“Who plants a seed begets a bud, — Extract of that same root; — Why marvel at the hectic blood — That flushes this wild fruit?”
  5. To cause to be full; to flood; to overflow; to overwhelm with water.
  6. (transitive) To excite, inflame.
    • , “Against Long Extemporary Prayers”
      such things as can only feed his pride and flush his ambition
  7. (intransitive, of a toilet) To be cleansed by being flooded with generous quantities of water.
  8. (transitive, computing) To clear (a buffer) of its contents.
  9. To flow and spread suddenly; to rush.
    • 1545, John Bale, The Image of Both Churches
      the flushing noise of many waters
  10. To show red; to shine suddenly; to glow.
  11. (masonry) To fill in (joints); to point the level; to make them flush.
  12. (mining, intransitive) To operate a placer mine, where the continuous supply of water is insufficient, by holding back the water, and releasing it periodically in a flood.
  13. (mining) To fill underground spaces, especially in coal mines, with material carried by water, which, after drainage, constitutes a compact mass.
  14. (intransitive, transitive) To dispose or be disposed of by flushing down a toilet
Usage notes

In sense “turn red with embarrassment”, blush is more common. More finely, in indicating the actual change, blush is usual – “He blushed with embarrassment” – but in indicating state, flushed is also common – “He was flushed with excitement”.

Synonyms
  • (turn red with embarrassment): blush
Translations

Etymology 4

Probably from Middle French flus (flow), cognate with flux.

Noun

flush (plural flushes)

  1. (poker) A hand consisting of all cards with the same suit.
Derived terms
Descendants
  • French: flush
  • Korean: 플러쉬 (peulleoswi)
  • Portuguese: flush
Translations

See also


French

Etymology

From English flush.

Pronunciation

  • IPA(key): /flœʃ/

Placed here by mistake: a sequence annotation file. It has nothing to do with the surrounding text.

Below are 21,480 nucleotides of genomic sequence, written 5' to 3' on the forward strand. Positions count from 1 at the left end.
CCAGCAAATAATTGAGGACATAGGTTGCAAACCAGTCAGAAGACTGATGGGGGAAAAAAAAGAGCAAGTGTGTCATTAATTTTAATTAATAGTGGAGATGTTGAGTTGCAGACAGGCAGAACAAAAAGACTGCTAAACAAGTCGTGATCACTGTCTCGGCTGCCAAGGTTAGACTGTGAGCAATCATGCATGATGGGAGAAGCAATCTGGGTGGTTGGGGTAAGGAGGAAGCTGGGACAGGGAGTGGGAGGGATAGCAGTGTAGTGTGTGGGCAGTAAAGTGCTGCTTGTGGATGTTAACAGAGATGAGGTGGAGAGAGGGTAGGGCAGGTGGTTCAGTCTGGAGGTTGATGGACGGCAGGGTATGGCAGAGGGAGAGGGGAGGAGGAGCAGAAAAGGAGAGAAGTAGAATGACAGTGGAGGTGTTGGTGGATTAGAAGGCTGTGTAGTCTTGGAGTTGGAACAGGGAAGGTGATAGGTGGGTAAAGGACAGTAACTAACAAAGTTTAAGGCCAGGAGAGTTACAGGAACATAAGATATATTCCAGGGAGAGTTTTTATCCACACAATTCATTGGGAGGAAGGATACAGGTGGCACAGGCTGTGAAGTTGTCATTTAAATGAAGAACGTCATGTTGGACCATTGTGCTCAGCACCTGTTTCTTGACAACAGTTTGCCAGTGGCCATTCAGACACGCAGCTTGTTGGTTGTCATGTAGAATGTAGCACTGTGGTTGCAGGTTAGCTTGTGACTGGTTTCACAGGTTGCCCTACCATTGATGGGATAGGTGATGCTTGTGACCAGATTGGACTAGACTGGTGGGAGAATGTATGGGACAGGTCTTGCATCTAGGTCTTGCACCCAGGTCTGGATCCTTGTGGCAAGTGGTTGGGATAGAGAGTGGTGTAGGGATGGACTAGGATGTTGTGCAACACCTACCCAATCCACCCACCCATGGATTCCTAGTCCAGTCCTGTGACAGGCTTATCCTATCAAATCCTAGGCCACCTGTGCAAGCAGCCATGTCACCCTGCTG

Noun

flush m (plural flushs)

  1. (poker) flush
  2. (anglicism) flush (reddening of the face)
  3. (anglicism, IT) emptying of the cache

Synonyms

  • (poker): couleur

Derived terms

  • quinte flush

Derived terms

  • flusher

Portuguese

Etymology

From English flush.

Noun

flush m (plural flushes)

  1. (poker) flush (hand consisting of all cards with the same suit)


English

Etymology

Late 16th century, from earlier heyda (1520s), as exclamation – compare hey, hei. Sense “period of success, vigor” from 1751, which respelt as heyday based on unrelated day (as “period of time”) – compare day in the sun.

Pronunciation

  • IPA(key): /ˈheɪdeɪ/
  • Rhymes: -eɪdeɪ

Noun

heyday (plural heydays)

  1. A period of success, popularity, or power; prime.
    The early twentieth century was the heyday of the steam locomotive.
  2. (archaic) An exultation of the spirits; gaiety; frolic.

Synonyms

  • day in the sun
  • golden age
  • golden years

Related terms

  • hey

Translations

Interjection

heyday

  1. A lively greeting.
    • 1798, Jane Austen – Northanger Abbey:
      Heyday, Miss Morland!” said he. “What is the meaning of this? I thought you and I were to dance together.”
  2. (obsolete) An expression of frolic and exultation, and sometimes of wonder.
    • 1600, Ben Jonson – Cynthia’s Revels :
      “Come follow me, my wags, and say, as I say. There’s no riches but in rags; hey day, hey day, &c.”
    • Here Jones, having ordered a servant to show a room above stairs, was ascending, when the dishevelled fair, hastily following, was laid hold on by the master of the house, who cried, “Heyday, where is that beggar wench going? Stay below stairs, I desire you.”

Synonyms

  • (greeting): See Thesaurus:hello
  • (expression of wonder): See Thesaurus:wow

References